The S.B. Foresters, led by manager Bill Pintard (pictured with trophy), won their third national championship last Saturday in the 77th National Baseball Congress World Series.

August heat waves in Kansas are nothing new. But this month, Wichita experienced an unexpected siege of high pressure from a bunch of coastal California baseball players. The Santa Barbara Foresters went into the 77th National Baseball Congress (NBC) World Series as lukewarm contenders and proceeded to win seven consecutive games, culminating in a 1-0 victory over the Peninsula Oilers of Kenai, Alaska, last Saturday for their third national championship.

The Foresters, who also won NBC titles in 2006 and 2008, did it with pitching, defense, and moxie. They had some luck, too—not including the lost coin flips that forced them to be the visiting team in their first six games—but with their eternally optimistic manager Bill Pintard setting the tone, they had a way of making their own breaks.

The key was their opening game on August 3. It took place in the middle of the afternoon against an acclimated Kansas team, the Hutchison Monarchs. “It must have been 115 degrees on the field,” said Chase Yost, one of the “pine brothers” in the Santa Barbara dugout. “Everybody thought, ‘Oh, my god, those Cali boys can’t handle that.’ ”

In the late innings, the heat was getting to Foresters shortstop Shane Kroker. “Keep him upright,” Pintard pleaded to the team’s trainer, Sergio Ibarra. With the score tied 6-6, the manager wanted to save Kroker’s spot for pinch-hitter Richard Stock. Kroker managed to get through the ninth inning; Stock led off the 10th with a double; pinch-runner Christian Summers was bunted over to third; and a squeeze bunt by Jeff McNeil brought home what proved to be the winning run.

“We pushed all the right buttons,” Pintard said. He was indebted to Ibarra. “Our trainer was our MVP. He was working his rear end off keeping our guys from heat exhaustion.”

The Foresters went into the final day as the tournament’s only undefeated team, meaning that the Peninsula Oilers would have to beat them twice. The Foresters put up a first-inning run in typical fashion: a leadoff single by Brett Vertigan; a bunt single by McNeil, advancing Vertigan to third; and a scoring fly ball by Jeff McVaney. Starting pitcher Mitch Mormann and reliever Spenser Messmore blanked the Oilers on four hits, and the Foresters piled themselves on the field after the final out.

“It’s an atmosphere you’re going to experience a couple times in your life,” said Yost, a reserve outfielder from Santa Ynez and the only current Forester who also was a member of the 2008 team. “We handled it so well. After we got through the first couple games, we started smelling another championship.”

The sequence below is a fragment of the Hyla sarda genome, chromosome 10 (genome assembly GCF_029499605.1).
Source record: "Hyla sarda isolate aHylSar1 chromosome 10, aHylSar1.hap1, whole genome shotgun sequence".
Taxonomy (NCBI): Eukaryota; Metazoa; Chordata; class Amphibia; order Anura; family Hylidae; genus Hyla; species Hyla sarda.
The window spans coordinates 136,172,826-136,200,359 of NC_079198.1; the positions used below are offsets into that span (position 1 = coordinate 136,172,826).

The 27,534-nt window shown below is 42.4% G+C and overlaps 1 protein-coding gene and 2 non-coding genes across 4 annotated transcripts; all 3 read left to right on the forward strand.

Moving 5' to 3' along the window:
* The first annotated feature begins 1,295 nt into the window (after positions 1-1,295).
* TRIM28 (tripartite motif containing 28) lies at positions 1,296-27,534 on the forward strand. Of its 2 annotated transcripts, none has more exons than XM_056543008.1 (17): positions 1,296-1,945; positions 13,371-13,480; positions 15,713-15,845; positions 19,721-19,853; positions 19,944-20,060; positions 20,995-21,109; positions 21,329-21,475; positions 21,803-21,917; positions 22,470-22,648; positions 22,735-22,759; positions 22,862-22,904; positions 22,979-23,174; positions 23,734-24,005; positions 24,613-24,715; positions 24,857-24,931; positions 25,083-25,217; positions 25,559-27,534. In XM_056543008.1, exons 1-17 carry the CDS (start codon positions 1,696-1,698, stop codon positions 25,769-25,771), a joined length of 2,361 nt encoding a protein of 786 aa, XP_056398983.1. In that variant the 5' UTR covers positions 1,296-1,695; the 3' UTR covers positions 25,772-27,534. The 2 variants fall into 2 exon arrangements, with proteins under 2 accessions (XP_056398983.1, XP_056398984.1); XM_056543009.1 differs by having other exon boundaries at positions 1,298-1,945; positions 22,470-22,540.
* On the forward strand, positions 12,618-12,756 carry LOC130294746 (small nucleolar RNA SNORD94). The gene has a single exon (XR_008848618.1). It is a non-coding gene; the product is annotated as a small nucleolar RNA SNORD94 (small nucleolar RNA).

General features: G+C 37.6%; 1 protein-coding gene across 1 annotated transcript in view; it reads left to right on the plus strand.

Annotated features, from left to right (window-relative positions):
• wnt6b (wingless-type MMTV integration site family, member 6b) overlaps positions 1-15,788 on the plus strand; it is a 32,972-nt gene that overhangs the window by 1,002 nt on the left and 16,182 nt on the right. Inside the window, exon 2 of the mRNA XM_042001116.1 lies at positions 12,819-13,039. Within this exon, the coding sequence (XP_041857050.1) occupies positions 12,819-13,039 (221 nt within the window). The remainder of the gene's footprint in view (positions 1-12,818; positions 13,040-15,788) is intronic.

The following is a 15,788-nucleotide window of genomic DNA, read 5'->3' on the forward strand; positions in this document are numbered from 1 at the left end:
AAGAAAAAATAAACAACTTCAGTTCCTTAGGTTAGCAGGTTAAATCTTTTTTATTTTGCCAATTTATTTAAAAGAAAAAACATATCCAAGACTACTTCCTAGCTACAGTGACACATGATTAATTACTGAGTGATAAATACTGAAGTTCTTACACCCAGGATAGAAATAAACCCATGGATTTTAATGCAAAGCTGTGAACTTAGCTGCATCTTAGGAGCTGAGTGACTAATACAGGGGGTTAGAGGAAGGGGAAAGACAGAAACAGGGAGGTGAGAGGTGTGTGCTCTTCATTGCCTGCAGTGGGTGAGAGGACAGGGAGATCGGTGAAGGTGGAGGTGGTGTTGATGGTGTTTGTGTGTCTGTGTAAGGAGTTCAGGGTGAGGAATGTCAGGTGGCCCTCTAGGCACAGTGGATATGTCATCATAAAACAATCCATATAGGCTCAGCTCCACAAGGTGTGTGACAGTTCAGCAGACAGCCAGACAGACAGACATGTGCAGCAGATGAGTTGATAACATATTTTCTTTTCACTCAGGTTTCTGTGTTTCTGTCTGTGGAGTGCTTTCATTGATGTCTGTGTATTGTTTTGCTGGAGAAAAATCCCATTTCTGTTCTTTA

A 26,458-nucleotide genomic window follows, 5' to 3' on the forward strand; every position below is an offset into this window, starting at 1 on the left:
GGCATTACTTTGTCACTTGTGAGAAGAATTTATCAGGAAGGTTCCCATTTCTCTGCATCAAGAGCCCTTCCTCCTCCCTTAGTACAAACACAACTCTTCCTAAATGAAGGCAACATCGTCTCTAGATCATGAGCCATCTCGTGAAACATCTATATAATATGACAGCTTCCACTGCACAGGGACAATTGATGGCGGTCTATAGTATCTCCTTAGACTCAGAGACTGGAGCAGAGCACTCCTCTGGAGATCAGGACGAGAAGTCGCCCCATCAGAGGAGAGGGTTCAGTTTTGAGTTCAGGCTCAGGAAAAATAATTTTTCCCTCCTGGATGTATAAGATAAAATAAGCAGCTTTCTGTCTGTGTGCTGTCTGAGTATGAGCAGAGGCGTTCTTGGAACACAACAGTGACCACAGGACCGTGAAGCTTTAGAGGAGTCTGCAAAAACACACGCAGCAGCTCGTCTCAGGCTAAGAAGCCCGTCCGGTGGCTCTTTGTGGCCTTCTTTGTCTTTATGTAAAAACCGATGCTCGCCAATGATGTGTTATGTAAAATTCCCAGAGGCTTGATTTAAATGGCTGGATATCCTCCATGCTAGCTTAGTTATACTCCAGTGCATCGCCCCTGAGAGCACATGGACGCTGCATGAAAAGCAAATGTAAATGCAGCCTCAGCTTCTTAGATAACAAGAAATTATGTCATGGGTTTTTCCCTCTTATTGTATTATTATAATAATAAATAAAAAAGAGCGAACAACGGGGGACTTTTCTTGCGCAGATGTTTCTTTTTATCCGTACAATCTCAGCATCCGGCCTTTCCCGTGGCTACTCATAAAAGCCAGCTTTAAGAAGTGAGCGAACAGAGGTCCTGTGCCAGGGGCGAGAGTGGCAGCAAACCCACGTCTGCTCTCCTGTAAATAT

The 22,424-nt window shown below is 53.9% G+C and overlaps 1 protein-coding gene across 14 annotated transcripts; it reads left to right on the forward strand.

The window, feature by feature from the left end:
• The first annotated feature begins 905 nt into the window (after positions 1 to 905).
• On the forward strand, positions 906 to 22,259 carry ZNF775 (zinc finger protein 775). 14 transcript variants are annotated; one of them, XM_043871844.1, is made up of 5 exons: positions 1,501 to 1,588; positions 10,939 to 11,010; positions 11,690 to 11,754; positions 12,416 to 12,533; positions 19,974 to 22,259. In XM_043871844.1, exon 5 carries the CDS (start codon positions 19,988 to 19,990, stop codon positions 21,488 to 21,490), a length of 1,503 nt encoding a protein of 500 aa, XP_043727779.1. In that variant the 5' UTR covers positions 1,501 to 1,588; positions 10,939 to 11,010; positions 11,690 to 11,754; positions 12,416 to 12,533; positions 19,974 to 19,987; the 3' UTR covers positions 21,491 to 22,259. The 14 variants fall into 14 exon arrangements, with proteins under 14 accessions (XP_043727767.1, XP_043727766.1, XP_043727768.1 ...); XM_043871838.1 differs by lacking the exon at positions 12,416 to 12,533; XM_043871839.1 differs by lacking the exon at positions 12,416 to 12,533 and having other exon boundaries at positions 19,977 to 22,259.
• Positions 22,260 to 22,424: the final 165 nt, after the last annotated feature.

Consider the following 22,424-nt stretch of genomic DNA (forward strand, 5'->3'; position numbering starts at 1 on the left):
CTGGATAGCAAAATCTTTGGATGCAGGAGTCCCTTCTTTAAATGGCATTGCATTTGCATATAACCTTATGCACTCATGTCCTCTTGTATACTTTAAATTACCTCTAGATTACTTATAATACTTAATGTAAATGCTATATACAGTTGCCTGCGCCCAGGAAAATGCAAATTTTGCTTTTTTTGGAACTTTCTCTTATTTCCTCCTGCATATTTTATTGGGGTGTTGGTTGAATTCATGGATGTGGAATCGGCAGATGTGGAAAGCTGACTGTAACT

Pintard and the handful of players who rode the team bus back to Santa Barbara smelled the need for showers after 27 hours on the road. They put 3,432 miles on the bus, a 1978 MCI Crusader, which they acquired seven years ago from the erstwhile Melni Bus Company.

The champions include three players who will take the field for new UCSB baseball coach Andrew Checketts in 2012: Vertigan, the speedy leadoff hitter who scored eight runs in the NBC tournament; outfielder Joe Wallace, who hit 0.313; and utility man Lance Roenicke.

Mike Scioscia, the manager of the Los Angeles Angels, called Pintard to congratulate him during the bus ride. “He loved how we scored that run [in the final game],” Pintard said. Scioscia, whose son played for Santa Barbara’s rivals, the Conejo Oaks, once called the Foresters “the Evil Empire.” But after bringing the NBC trophy back from the Midwest, they are the toast of the California Collegiate League.

HEAVEN’S GATE OPENS: Westmont College’s Warriors will visit UCSB’s “Soccer Heaven” on Saturday, August 20, to kick off the 2011 college season. The host Gauchos, ranked as high as ninth in NCAA preseason polls, feature a deep roster with many players competing for positions. The match begins at 7 p.m. at Harder Stadium.

Jürgen Klinsmann, the new head coach of the U.S. men’s national team, wants to see a coordinated effort at all levels of the sport to strengthen America’s presence in World Cup and other international competitions. Chris Pontius attests to the quality of soccer prescribed by UCSB coach Tim Vom Steeg and his staff. Pontius developed into a first-rate striker during his four-year career as a Gaucho. He now plays for D.C. United and was named Major League Soccer Player of the Week after scoring two goals in a 4-0 victory over the Vancouver Whitecaps. Younger brother Tim Pontius is a senior defender on this year’s UCSB team.

CRUISING IN CHINA: UCSB’s Orlando Johnson and the U.S. men’s basketball team won its first three games at the World University Games by an average of 45 points. The WUGs are an Olympic-style competition without the hype and without the excesses of professionalism and commercialism. The athletes are required to be 17-24 years old and no more than a year out of college.


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